Security

Russia reopening spy station in Cuba, but it's a PR stunt, not a new threat

Vladimir Putin

Above: Russian President Vladimir Putin

Image Credit: Wikimedia Commons

Russian spies will soon arrive in Cuba to begin intercepting U.S. communications.

The impoverished, communist Cuban government, with Raul Castro calling the shots, signed a deal with the Russian’s to re-open Lourdes, a massive Cold War signals intelligence (SIGINT) base used by Russia to vacuum up U.S. ultra high frequency (UHF) radio communications. Russia opened the base in the 1970’s and later closed it due to financial costs.

Now it’s opening the base again, for the first time since the Cold War ended.

The deal was inked last week between Russian president Vladimir Putin and Raul Castro. Cuba is one of the few countries these days welcoming Putin with open arms. The Russian president is facing international outrage after pro-Russian guerrillas in the Crimea shot down a Malaysian Airlines 777 with a sophisticated surface-to-air missile last week.

Technology has evolved a good deal since the 1970s, when UHF radio was (nearly) state of the art. So, the good news?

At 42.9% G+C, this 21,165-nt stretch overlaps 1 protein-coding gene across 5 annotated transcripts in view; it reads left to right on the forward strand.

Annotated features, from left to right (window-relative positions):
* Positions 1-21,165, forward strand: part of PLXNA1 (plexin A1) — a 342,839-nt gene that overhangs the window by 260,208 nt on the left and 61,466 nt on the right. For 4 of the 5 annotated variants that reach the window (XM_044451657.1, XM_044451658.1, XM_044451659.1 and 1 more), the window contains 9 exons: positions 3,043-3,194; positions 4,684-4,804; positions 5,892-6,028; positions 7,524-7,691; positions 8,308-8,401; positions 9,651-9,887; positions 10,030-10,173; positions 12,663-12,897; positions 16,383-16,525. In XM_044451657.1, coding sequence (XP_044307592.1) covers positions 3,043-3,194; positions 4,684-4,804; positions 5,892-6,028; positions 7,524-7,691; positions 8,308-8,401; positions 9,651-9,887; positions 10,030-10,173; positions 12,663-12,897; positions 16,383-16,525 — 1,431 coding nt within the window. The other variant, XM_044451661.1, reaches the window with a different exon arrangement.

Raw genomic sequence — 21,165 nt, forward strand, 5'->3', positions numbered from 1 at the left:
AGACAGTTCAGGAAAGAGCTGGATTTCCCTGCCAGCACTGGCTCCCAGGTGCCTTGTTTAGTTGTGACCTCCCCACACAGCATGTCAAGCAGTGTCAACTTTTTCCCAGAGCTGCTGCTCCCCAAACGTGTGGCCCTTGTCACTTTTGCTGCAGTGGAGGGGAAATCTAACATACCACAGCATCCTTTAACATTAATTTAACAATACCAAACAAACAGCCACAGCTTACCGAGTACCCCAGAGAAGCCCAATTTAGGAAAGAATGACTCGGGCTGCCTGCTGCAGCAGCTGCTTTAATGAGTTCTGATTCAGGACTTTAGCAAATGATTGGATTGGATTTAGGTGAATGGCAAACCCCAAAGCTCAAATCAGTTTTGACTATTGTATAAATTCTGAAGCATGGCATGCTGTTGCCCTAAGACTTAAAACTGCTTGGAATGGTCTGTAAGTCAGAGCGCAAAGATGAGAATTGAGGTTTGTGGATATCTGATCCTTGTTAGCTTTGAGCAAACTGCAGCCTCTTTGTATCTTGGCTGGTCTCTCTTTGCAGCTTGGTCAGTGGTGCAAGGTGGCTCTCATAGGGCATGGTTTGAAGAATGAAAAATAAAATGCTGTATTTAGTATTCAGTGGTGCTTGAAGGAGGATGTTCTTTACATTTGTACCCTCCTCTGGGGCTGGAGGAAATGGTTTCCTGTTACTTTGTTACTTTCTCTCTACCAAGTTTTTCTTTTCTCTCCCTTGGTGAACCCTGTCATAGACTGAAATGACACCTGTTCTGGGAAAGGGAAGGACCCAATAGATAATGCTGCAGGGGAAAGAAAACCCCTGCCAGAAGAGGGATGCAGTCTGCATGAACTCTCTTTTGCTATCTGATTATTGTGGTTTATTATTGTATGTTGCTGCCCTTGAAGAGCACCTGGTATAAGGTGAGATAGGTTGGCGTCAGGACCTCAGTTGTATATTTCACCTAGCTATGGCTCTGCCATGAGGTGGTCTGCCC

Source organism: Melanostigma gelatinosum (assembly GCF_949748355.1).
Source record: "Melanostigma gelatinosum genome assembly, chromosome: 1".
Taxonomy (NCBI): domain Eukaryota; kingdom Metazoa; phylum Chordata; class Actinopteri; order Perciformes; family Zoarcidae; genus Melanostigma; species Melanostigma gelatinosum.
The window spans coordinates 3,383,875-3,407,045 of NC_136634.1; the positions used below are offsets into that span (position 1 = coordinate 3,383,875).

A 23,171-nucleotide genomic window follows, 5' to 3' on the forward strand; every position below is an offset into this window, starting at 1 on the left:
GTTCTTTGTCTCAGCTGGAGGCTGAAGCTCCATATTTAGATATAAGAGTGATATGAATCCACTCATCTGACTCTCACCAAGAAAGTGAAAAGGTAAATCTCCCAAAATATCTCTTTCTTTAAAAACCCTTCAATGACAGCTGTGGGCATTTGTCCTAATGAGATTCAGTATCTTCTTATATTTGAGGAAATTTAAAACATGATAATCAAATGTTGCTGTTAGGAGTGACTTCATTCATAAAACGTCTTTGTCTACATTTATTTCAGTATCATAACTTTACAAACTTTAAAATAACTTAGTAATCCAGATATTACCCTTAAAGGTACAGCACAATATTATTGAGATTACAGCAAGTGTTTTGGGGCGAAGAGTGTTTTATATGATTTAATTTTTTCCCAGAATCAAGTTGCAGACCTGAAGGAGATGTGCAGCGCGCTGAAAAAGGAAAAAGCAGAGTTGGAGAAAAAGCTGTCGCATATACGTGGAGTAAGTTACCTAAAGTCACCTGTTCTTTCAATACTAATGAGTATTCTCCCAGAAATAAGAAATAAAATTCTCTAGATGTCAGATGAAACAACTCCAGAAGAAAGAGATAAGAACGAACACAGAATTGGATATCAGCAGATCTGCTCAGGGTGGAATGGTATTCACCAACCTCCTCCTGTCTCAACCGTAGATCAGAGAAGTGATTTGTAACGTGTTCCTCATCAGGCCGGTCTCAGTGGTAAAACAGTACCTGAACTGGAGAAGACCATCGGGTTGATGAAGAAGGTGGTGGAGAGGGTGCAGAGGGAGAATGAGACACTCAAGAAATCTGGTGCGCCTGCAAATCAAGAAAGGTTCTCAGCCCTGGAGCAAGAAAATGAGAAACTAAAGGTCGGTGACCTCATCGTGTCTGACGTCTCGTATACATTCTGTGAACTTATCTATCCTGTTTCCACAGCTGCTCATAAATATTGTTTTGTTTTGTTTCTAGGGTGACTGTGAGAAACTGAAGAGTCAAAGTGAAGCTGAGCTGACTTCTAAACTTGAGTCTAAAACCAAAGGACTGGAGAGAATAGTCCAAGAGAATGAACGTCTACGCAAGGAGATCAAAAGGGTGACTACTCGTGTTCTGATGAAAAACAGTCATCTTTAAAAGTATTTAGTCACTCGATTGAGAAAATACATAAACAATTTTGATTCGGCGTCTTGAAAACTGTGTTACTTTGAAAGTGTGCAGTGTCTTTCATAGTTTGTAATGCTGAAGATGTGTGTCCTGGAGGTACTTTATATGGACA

“It’s a political, Cold War move more than anything,” a former National Security Agency official told VentureBeat.

“The Russians don’t need to draw attention to themselves by opening a SIGINT listening post. If they were serious about intercepting communications from inside the U.S. they wouldn’t be talking publicly about it.”

In other words, the announcement is a political jab, not a real intelligence threat. Your Gmails are no more in danger than they were before.

“Public relations is the end goal here. So you can bet the Russians are not doing anything significant there with regards to comm intercepts,” the former official said.

Lourdes is about 100 miles from the U.S. and was considered the largest Soviet-era listening post outside the then Soviet Union. At its peak in the 1970’s, more than 3,000 Russian technicians manned the controls, mainly intercepting and analyzing communications within the U.S., like phone calls and radio comms.

For their part, the Cubans liked to brag that Lourdes provided Russia with 75 percent of its “actionable” intelligence on the U.S. Many intelligence experts said that number was highly exaggerated.

These days, a large part of SIGINT collection is done by computer networks and teams, hidden in nondescript buildings and covert listening posts all over the world. Technicians engaged in that sort of work don’t want their covers and methods blown — and they don’t need to move to troubled Caribbean nations to do it.

Russian SIGINT personnel are highly competent, but its unclear if those soon to be living and working at Lourdes will work to steal American secrets, like cell phone traffic, for example.

“Lourdes was a traditional high-frequency listening post, and its proximity made it dangerous,” the former NSA official said. “Now it’s computer to computer, and not the location itself.”

“At a technical level, the Russians are just as good as we are. Although they don’t have the consistency we do, their intelligence value is high. They’re good,” the official said.

The Cold War is back. And heating up. But the real action is probably not actually in Cuba.